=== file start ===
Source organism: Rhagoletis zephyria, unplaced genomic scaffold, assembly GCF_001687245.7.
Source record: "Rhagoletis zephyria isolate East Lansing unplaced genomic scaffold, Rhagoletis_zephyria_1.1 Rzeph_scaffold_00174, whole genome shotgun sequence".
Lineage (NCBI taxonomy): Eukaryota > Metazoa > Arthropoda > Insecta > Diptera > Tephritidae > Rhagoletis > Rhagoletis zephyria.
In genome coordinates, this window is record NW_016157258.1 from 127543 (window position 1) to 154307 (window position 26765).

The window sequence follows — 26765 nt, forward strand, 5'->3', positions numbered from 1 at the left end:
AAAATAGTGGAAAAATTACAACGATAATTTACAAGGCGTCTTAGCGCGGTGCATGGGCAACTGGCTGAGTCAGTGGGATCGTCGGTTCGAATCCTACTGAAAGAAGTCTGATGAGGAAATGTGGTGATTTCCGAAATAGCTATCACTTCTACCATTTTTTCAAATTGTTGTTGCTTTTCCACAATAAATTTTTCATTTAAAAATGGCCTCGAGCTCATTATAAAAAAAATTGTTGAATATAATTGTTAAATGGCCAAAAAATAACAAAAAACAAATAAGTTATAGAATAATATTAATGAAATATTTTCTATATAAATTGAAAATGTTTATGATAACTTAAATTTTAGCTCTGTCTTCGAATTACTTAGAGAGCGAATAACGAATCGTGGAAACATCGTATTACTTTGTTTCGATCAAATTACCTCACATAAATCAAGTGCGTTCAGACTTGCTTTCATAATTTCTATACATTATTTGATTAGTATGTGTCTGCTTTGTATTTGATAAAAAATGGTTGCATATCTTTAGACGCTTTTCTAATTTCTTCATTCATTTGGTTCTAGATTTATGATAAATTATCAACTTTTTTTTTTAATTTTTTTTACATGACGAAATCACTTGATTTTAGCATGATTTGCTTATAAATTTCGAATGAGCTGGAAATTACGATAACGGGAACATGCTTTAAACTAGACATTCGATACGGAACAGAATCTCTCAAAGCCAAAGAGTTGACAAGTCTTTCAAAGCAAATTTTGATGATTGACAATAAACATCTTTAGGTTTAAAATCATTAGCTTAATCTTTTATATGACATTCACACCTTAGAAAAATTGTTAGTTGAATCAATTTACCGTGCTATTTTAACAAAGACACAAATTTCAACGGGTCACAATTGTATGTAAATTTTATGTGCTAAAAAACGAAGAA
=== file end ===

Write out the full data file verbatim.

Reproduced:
Source organism: Rhagoletis zephyria, unplaced genomic scaffold, assembly GCF_001687245.7.
Source record: "Rhagoletis zephyria isolate East Lansing unplaced genomic scaffold, Rhagoletis_zephyria_1.1 Rzeph_scaffold_00174, whole genome shotgun sequence".
Lineage (NCBI taxonomy): Eukaryota > Metazoa > Arthropoda > Insecta > Diptera > Tephritidae > Rhagoletis > Rhagoletis zephyria.
In genome coordinates, this window is record NW_016157258.1 from 127543 (window position 1) to 154307 (window position 26765).

The window sequence follows — 26765 nt, forward strand, 5'->3', positions numbered from 1 at the left end:
AAAATAGTGGAAAAATTACAACGATAATTTACAAGGCGTCTTAGCGCGGTGCATGGGCAACTGGCTGAGTCAGTGGGATCGTCGGTTCGAATCCTACTGAAAGAAGTCTGATGAGGAAATGTGGTGATTTCCGAAATAGCTATCACTTCTACCATTTTTTCAAATTGTTGTTGCTTTTCCACAATAAATTTTTCATTTAAAAATGGCCTCGAGCTCATTATAAAAAAAATTGTTGAATATAATTGTTAAATGGCCAAAAAATAACAAAAAACAAATAAGTTATAGAATAATATTAATGAAATATTTTCTATATAAATTGAAAATGTTTATGATAACTTAAATTTTAGCTCTGTCTTCGAATTACTTAGAGAGCGAATAACGAATCGTGGAAACATCGTATTACTTTGTTTCGATCAAATTACCTCACATAAATCAAGTGCGTTCAGACTTGCTTTCATAATTTCTATACATTATTTGATTAGTATGTGTCTGCTTTGTATTTGATAAAAAATGGTTGCATATCTTTAGACGCTTTTCTAATTTCTTCATTCATTTGGTTCTAGATTTATGATAAATTATCAACTTTTTTTTTTAATTTTTTTTACATGACGAAATCACTTGATTTTAGCATGATTTGCTTATAAATTTCGAATGAGCTGGAAATTACGATAACGGGAACATGCTTTAAACTAGACATTCGATACGGAACAGAATCTCTCAAAGCCAAAGAGTTGACAAGTCTTTCAAAGCAAATTTTGATGATTGACAATAAACATCTTTAGGTTTAAAATCATTAGCTTAATCTTTTATATGACATTCACACCTTAGAAAAATTGTTAGTTGAATCAATTTACCGTGCTATTTTAACAAAGACACAAATTTCAACGGGTCACAATTGTATGTAAATTTTATGTGCTAAAAAACGAAGAA